New research from the Carsey Institute at the University of New Hampshire shows that many Americans disagree on why climate change is occurring. Additionally, much of what people believe is unduly influenced by the political party that they attach themselves to.
For examples, according to the research conducted by the Carsey Institute, Republicans are more likely to blame natural causes for the current changing climate while Democrats will more often take responsibility for the changes, blaming human activities.
The Carsey Institute added three new questions to their regular surveys, asking respondents how much they understand about the issue of global warming or climate change, whether they think that most scientists agree that climate change is happening now as a result of human activities, and what they believe personally about the topic.
The series of regional surveys conducted in 2010 and early 2011 asked nearly 9,500 people in seven regions throughout the United States about climate change, and received the following key findings;
- Most people say that they understand either a moderate amount or a great deal about the issue of global warming or climate change.
- Large majorities agree that climate change is happening now, although they split on whether this is attributed mainly to human or natural causes.
- Level of understanding about climate change varies considerably by region.
- Beliefs about climate change are strongly related to political party. Republicans most often believe either that climate is not changing now or that it is changing but from mainly natural causes. Democrats most often believe that the climate is changing now due mainly to human activities.
- Political polarization is greatest among the Republicans and Democrats who are most confident that they understand this issue. Republicans and Democrats less sure about their understanding also tend to be less far apart in their beliefs.
- People who express lower confidence also might be more likely to change their views in response to weather.
“Although there remains active discussion among scientists on many details about the pace and effects of climate change, no leading science organization disagrees that human activities are now changing the Earth’s climate. The strong scientific agreement on this point contrasts with the partisan disagreement seen on all of our surveys,” said Lawrence Hamilton, professor of sociology and senior fellow with the Carsey Institute.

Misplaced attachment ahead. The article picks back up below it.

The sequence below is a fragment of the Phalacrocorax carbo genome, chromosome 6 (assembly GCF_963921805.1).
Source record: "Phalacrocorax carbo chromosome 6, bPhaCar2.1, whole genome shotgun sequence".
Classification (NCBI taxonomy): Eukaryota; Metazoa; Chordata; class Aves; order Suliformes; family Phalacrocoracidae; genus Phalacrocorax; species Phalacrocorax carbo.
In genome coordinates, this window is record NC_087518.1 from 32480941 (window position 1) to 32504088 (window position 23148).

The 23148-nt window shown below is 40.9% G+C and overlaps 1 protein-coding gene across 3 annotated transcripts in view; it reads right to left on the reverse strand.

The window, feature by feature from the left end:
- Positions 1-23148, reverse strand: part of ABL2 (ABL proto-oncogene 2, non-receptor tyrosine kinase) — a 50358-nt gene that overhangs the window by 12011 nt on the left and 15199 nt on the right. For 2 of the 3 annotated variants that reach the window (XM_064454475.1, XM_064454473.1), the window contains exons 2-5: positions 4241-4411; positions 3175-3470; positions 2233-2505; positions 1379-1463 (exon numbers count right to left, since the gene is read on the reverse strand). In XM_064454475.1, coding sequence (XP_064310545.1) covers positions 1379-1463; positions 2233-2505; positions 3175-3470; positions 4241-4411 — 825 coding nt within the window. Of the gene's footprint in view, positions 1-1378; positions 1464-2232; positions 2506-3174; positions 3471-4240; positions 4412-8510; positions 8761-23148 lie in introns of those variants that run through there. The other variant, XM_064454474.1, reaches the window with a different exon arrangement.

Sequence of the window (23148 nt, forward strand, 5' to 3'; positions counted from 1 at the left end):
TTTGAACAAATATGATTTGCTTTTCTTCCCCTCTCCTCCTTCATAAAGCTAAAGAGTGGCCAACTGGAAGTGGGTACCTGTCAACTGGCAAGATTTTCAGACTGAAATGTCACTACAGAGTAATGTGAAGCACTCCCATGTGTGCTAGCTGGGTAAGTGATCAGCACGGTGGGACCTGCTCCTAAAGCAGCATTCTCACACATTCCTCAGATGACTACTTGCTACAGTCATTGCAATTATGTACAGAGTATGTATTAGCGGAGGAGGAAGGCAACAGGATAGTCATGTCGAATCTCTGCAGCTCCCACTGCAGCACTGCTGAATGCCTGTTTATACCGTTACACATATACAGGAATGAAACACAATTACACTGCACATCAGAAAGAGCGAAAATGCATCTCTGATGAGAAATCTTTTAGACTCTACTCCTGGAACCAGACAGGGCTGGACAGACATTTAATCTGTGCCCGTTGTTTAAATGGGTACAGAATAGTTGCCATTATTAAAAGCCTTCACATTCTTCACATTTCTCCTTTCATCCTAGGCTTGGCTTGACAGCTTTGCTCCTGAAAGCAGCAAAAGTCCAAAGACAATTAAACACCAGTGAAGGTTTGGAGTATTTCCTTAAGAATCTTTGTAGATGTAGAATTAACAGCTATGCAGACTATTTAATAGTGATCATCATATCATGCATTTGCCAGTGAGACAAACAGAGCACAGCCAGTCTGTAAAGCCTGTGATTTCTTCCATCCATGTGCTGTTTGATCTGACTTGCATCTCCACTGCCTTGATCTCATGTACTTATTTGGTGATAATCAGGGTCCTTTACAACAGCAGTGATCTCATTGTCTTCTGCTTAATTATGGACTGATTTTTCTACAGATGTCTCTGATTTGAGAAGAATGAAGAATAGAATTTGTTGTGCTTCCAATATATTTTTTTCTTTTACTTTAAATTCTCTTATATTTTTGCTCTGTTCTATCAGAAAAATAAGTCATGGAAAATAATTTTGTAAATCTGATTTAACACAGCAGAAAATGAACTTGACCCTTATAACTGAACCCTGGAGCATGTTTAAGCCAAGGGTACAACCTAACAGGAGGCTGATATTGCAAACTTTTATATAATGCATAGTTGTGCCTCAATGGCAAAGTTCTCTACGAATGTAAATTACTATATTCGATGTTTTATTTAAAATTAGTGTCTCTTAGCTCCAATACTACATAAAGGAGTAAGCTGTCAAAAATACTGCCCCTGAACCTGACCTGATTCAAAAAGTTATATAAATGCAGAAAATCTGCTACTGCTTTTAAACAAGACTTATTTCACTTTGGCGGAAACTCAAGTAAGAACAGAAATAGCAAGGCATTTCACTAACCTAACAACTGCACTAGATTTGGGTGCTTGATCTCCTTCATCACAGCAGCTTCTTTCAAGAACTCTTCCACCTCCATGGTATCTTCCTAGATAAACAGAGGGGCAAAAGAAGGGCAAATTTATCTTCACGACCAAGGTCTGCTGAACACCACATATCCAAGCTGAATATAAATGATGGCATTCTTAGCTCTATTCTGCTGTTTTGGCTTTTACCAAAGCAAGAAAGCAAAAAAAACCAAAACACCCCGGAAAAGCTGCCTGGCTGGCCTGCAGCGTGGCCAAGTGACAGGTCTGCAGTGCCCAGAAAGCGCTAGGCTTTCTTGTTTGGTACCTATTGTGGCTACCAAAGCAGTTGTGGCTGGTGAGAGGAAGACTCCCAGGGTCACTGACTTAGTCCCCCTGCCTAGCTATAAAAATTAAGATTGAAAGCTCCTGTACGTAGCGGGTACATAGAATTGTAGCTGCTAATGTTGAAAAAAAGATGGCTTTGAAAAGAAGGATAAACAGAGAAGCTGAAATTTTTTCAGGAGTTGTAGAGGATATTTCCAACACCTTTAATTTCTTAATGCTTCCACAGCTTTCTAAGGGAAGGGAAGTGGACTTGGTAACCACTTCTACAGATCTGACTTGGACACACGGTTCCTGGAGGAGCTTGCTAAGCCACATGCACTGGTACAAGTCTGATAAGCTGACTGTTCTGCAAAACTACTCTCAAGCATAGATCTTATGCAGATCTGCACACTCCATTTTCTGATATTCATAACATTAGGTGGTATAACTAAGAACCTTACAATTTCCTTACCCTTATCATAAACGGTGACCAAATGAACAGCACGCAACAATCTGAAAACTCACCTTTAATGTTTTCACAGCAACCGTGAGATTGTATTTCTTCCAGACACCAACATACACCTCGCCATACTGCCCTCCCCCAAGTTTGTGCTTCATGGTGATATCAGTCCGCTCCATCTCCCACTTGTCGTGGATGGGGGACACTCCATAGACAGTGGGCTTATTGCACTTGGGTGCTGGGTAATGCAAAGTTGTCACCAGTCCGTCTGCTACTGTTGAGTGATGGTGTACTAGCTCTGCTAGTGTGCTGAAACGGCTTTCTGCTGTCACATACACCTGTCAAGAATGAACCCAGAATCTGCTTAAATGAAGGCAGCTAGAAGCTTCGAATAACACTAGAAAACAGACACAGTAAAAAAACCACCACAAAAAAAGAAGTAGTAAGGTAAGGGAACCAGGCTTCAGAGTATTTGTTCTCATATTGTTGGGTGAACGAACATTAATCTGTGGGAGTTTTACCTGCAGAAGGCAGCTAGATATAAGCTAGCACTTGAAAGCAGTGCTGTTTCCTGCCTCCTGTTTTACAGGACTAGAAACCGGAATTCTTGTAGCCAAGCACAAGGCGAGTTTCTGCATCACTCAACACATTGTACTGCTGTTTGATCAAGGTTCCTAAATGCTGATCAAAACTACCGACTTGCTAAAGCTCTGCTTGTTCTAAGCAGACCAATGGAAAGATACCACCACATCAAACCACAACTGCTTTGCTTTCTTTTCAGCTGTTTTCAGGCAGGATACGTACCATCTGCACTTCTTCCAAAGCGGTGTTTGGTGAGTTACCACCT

“However, most people gather information about climate change not directly from scientists but indirectly, for example through news media, political activists, acquaintances, and other nonscience sources. Their understanding reflects not simply scientific knowledge, but rather the adoption of views promoted by political or opinion leaders they follow. People increasingly choose news sources that match their own views. Moreover, they tend to selectively absorb information even from this biased flow, fitting it into their pre-existing beliefs,” Hamilton said.
“If the scientists are right, evidence of climate change will become more visible and dramatic in the decades ahead. Arctic sea ice, for example, provides one closely watched harbinger of planetary change. In its 2007 report the IPCC projected that late-summer Arctic sea ice could disappear before the end of the 21st century. Since that report was written, steeper-than-expected declines have led to suggestions that summer sea ice might be largely gone by 2030, and some think much sooner,” Hamilton said.
“We will find out in time—either the ice will melt, or it won’t. The Arctic Ocean, along with other aspects of the ocean-atmosphere system, presents an undeniable physical reality that could become more central to the public debate. In the meantime, however, public beliefs about physical reality remain strikingly politicized,” Hamilton added.
The full report can be found here (PDF).
Source: Carsey Institute at the University of New Hampshire
Image Source: wumai